I took Crunktastic’s post (as well as the bevy of emphatic responses) to be just one, recent example of what is an ongoing issue for many women beyond the academy. In my own post, I even proposed that it goes beyond intellect. Hell, not every woman with a degree is a feminist and not all feminists have a string of letters after their surname.

    I looked at her willingness to share a personal experience in an online forum as a modern continuation of the feminist legacy of consciousness-raising. I’d even argue that, thanks to a combination feminism and technology, it seems like consciousness-raising has hit the mainstream to some extent. And to some extent, that mainstreaming has been both a boon and an detriment. One way it has been detrimental has been the ongoing ignorance of or the willful violations of the rules of engagement when conducting CR — any kind of productive discussion really – -and that is the commitment to civility.

    I’d also add that Crunktastic took consciousness-raising to another level precisely by NOT doing as you suggested and keeping the conversation to a small group of girlfriends. I think it took guts to be this vulnerable and open herself to all manner of comments from folks who are sympathetic or not, compassionate or not, willing to challenge her in ways that may or may not be loving.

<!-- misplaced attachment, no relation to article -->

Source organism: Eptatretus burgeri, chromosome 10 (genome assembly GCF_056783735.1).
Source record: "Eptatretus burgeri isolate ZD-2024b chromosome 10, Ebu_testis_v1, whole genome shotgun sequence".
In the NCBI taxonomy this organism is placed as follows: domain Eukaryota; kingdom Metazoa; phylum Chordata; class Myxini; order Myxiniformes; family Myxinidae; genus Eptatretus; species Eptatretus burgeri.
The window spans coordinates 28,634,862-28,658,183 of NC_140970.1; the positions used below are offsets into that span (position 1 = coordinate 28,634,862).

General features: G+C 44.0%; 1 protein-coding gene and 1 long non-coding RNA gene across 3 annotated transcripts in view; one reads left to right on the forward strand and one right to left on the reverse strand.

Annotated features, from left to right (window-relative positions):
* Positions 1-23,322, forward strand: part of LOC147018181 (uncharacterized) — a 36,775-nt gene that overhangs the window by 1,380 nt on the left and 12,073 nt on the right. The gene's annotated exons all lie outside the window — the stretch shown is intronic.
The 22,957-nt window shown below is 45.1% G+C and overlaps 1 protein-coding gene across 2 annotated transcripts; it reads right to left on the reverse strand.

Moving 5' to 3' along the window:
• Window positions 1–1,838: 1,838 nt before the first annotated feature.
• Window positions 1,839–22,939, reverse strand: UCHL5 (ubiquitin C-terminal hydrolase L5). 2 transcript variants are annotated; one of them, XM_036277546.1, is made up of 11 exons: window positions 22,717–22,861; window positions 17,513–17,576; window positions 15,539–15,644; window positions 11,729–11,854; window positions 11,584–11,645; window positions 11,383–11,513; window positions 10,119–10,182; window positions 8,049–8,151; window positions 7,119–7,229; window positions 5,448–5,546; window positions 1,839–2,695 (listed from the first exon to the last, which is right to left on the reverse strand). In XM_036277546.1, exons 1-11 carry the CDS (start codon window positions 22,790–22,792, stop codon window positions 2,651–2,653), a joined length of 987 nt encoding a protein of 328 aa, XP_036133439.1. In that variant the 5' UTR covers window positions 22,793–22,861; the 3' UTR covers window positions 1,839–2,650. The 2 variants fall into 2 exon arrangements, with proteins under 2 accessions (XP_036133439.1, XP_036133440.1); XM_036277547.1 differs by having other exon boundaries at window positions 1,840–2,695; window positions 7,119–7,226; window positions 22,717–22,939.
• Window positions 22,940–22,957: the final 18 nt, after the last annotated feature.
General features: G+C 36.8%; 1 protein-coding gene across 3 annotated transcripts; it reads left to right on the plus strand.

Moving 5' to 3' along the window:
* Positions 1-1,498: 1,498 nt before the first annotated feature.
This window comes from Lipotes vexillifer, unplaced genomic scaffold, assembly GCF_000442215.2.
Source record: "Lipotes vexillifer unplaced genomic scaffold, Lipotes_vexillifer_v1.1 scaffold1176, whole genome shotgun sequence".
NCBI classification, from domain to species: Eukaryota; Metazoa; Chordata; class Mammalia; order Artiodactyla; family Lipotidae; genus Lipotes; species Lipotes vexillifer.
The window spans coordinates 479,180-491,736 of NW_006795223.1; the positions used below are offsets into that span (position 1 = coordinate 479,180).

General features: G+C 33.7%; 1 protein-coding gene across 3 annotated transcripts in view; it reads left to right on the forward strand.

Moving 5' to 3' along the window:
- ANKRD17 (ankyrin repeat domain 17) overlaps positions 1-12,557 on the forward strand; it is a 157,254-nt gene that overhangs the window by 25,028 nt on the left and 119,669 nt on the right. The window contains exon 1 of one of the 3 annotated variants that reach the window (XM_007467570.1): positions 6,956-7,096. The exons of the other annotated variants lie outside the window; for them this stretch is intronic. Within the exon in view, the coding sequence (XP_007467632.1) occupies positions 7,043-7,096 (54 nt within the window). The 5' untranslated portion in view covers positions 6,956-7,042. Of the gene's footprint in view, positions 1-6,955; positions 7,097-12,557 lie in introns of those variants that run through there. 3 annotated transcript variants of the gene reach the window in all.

I found Dave’s comment to be both challenging and loving. He was honest about his feelings about Crunktastic’s piece. He was self-reflective first about why that was so before pushing back. He came in the spirit of win-win dialogue, shared his own experience and asked questions rather than make assumptions and leap to conclusions about Crunktastic or anyone else who posted here. As women make gains toward equality, the ever-shifting ground has turned personal relationships into a large damned-if-you-damned-if-you-don’t for EVERYONE. Not just men but women, too, and that is why this is feminist issue and we need to come to it with compassion and respect for each other regardless of our positions.
    If you want to raise the question of whether there could be something simpler and more individualistic going on in Crunktastic’s scenario, I think that’s fair and could be useful. As we reflect on experiences that cause us discomfort, it can never hurt to step back and give oneself a thorough but compassionate gut-check, and sometimes we need to take the risk to share the experience with others and get their insight even if they might say things that we don’t want (but perhaps need) to hear.